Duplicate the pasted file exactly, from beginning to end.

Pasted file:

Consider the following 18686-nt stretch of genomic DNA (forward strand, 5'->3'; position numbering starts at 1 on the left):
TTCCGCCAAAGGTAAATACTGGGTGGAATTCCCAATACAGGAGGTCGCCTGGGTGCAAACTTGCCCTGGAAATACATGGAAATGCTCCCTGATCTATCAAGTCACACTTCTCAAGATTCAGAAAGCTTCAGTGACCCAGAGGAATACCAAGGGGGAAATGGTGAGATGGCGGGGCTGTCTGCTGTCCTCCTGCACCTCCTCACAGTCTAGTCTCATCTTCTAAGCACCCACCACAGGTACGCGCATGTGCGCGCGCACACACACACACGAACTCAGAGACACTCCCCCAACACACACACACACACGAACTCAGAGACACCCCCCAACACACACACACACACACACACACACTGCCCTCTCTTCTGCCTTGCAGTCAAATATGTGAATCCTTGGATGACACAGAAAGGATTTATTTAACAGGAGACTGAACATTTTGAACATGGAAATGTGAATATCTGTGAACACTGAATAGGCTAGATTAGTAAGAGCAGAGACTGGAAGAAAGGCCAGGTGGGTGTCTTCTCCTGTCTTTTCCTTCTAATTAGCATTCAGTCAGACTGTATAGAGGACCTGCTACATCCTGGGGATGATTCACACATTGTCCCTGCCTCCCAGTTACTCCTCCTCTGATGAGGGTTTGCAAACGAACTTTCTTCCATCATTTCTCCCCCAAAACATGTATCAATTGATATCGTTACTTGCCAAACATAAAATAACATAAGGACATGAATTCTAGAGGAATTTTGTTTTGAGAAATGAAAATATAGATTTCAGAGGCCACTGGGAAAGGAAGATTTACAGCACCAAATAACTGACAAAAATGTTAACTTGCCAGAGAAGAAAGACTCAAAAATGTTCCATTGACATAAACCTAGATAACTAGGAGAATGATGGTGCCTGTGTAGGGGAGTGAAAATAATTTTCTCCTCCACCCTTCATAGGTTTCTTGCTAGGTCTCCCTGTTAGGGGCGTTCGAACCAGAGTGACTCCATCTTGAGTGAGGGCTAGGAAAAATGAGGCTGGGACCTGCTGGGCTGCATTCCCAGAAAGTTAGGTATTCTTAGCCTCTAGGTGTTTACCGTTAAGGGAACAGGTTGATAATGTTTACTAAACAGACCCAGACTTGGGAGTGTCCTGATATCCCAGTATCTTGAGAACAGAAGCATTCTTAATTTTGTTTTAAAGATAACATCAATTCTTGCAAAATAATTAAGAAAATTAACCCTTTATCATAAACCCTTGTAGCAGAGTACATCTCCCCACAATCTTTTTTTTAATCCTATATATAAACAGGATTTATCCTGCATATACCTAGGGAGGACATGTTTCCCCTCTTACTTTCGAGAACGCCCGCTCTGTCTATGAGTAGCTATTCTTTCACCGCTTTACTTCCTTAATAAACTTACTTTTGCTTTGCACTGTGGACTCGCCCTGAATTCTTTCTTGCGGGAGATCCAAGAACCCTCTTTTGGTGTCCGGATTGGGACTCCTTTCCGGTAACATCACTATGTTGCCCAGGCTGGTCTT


Consider the following 18686-nt stretch of genomic DNA (forward strand, 5'->3'; position numbering starts at 1 on the left):
TTCCGCCAAAGGTAAATACTGGGTGGAATTCCCAATACAGGAGGTCGCCTGGGTGCAAACTTGCCCTGGAAATACATGGAAATGCTCCCTGATCTATCAAGTCACACTTCTCAAGATTCAGAAAGCTTCAGTGACCCAGAGGAATACCAAGGGGGAAATGGTGAGATGGCGGGGCTGTCTGCTGTCCTCCTGCACCTCCTCACAGTCTAGTCTCATCTTCTAAGCACCCACCACAGGTACGCGCATGTGCGCGCGCACACACACACACGAACTCAGAGACACTCCCCCAACACACACACACACACGAACTCAGAGACACCCCCCAACACACACACACACACACACACACACTGCCCTCTCTTCTGCCTTGCAGTCAAATATGTGAATCCTTGGATGACACAGAAAGGATTTATTTAACAGGAGACTGAACATTTTGAACATGGAAATGTGAATATCTGTGAACACTGAATAGGCTAGATTAGTAAGAGCAGAGACTGGAAGAAAGGCCAGGTGGGTGTCTTCTCCTGTCTTTTCCTTCTAATTAGCATTCAGTCAGACTGTATAGAGGACCTGCTACATCCTGGGGATGATTCACACATTGTCCCTGCCTCCCAGTTACTCCTCCTCTGATGAGGGTTTGCAAACGAACTTTCTTCCATCATTTCTCCCCCAAAACATGTATCAATTGATATCGTTACTTGCCAAACATAAAATAACATAAGGACATGAATTCTAGAGGAATTTTGTTTTGAGAAATGAAAATATAGATTTCAGAGGCCACTGGGAAAGGAAGATTTACAGCACCAAATAACTGACAAAAATGTTAACTTGCCAGAGAAGAAAGACTCAAAAATGTTCCATTGACATAAACCTAGATAACTAGGAGAATGATGGTGCCTGTGTAGGGGAGTGAAAATAATTTTCTCCTCCACCCTTCATAGGTTTCTTGCTAGGTCTCCCTGTTAGGGGCGTTCGAACCAGAGTGACTCCATCTTGAGTGAGGGCTAGGAAAAATGAGGCTGGGACCTGCTGGGCTGCATTCCCAGAAAGTTAGGTATTCTTAGCCTCTAGGTGTTTACCGTTAAGGGAACAGGTTGATAATGTTTACTAAACAGACCCAGACTTGGGAGTGTCCTGATATCCCAGTATCTTGAGAACAGAAGCATTCTTAATTTTGTTTTAAAGATAACATCAATTCTTGCAAAATAATTAAGAAAATTAACCCTTTATCATAAACCCTTGTAGCAGAGTACATCTCCCCACAATCTTTTTTTTAATCCTATATATAAACAGGATTTATCCTGCATATACCTAGGGAGGACATGTTTCCCCTCTTACTTTCGAGAACGCCCGCTCTGTCTATGAGTAGCTATTCTTTCACCGCTTTACTTCCTTAATAAACTTACTTTTGCTTTGCACTGTGGACTCGCCCTGAATTCTTTCTTGCGGGAGATCCAAGAACCCTCTTTTGGTGTCCGGATTGGGACTCCTTTCCGGTAACATCACTATGTTGCCCAGGCTGGTCTT